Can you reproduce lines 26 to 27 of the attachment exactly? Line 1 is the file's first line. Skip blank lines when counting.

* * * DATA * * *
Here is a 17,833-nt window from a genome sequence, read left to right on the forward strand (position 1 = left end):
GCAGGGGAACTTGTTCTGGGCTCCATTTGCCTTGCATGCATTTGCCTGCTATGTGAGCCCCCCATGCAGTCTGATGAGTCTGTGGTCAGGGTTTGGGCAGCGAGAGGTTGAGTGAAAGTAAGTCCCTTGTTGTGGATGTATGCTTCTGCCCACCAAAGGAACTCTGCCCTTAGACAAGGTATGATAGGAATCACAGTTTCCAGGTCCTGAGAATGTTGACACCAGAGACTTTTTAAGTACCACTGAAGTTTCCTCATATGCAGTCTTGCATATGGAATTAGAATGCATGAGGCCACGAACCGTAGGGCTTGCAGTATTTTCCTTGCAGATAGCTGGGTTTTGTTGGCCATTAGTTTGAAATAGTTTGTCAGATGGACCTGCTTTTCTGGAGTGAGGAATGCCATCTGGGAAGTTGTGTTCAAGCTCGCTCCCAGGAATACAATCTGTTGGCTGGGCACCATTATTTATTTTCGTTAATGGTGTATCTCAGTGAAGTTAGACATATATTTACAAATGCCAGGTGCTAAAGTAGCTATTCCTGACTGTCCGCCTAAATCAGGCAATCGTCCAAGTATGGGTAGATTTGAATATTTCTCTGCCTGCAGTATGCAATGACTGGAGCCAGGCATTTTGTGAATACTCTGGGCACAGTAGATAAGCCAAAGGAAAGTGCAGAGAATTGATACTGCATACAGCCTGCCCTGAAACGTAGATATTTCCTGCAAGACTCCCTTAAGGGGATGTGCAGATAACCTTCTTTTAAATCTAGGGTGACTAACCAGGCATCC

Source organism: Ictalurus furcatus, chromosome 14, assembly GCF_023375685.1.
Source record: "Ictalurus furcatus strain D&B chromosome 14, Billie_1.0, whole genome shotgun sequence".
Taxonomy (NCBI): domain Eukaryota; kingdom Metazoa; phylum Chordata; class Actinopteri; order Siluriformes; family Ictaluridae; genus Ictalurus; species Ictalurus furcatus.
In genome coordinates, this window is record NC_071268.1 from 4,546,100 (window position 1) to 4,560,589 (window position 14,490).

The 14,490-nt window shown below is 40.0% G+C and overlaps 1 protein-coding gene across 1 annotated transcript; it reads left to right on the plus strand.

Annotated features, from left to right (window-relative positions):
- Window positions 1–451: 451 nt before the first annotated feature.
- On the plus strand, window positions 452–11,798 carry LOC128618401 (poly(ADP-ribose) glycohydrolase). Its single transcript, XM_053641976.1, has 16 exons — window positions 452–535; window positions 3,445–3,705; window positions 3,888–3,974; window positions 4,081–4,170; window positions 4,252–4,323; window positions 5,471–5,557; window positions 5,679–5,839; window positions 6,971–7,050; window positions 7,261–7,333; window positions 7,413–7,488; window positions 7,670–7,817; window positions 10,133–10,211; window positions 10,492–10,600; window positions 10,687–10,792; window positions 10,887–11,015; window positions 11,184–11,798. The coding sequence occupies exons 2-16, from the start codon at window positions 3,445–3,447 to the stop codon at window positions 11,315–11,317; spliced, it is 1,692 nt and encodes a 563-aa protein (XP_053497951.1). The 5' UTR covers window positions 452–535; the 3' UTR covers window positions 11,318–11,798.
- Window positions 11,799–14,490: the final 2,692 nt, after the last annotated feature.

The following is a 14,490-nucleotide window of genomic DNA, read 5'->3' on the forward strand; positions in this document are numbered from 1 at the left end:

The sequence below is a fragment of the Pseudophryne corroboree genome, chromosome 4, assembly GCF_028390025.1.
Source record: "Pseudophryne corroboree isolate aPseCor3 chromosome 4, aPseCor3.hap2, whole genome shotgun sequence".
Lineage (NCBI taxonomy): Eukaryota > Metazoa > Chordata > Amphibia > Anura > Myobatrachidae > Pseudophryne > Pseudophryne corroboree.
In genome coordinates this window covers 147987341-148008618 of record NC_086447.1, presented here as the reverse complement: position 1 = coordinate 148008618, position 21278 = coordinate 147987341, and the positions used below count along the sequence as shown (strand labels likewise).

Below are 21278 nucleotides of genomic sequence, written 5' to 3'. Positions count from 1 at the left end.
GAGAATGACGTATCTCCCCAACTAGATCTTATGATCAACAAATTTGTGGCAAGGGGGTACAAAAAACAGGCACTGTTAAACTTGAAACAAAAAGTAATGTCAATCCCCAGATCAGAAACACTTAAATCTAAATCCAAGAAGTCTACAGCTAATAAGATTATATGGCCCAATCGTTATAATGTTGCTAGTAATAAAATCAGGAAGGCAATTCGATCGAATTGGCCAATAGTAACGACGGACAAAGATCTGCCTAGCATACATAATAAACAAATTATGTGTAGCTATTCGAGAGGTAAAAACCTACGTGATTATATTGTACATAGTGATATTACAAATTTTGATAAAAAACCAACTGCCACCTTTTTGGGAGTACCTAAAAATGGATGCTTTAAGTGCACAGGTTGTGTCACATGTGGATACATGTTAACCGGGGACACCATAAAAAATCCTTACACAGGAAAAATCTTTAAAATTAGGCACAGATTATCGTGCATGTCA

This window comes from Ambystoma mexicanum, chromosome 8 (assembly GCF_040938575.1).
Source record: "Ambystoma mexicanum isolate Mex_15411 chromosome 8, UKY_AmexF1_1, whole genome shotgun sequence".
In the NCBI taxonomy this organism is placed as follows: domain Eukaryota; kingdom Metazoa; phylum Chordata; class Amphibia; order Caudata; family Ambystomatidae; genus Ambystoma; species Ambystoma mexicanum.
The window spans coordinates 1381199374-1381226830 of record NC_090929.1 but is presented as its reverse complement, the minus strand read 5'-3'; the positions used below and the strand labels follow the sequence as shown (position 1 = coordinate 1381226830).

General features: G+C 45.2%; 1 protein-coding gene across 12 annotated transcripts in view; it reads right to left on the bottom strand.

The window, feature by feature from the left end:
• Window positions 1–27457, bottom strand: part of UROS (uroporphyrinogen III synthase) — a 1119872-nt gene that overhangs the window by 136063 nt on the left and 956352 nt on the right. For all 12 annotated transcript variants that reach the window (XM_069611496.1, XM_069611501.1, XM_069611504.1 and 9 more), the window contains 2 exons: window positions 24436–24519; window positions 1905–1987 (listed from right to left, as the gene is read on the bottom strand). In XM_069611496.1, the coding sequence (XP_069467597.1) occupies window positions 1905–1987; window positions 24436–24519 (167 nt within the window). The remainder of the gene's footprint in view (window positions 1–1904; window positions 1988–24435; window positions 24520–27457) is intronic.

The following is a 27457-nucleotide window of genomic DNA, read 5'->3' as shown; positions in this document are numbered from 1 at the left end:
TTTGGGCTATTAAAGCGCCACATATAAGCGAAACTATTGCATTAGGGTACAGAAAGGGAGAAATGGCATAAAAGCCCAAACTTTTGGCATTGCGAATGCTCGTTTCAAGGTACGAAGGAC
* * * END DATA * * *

The following is a 27457-nucleotide window of genomic DNA, read 5'->3' as shown; positions in this document are numbered from 1 at the left end:
TTTGGGCTATTAAAGCGCCACATATAAGCGAAACTATTGCATTAGGGTACAGAAAGGGAGAAATGGCATAAAAGCCCAAACTTTTGGCATTGCGAATGCTCGTTTCAAGGTACGAAGGAC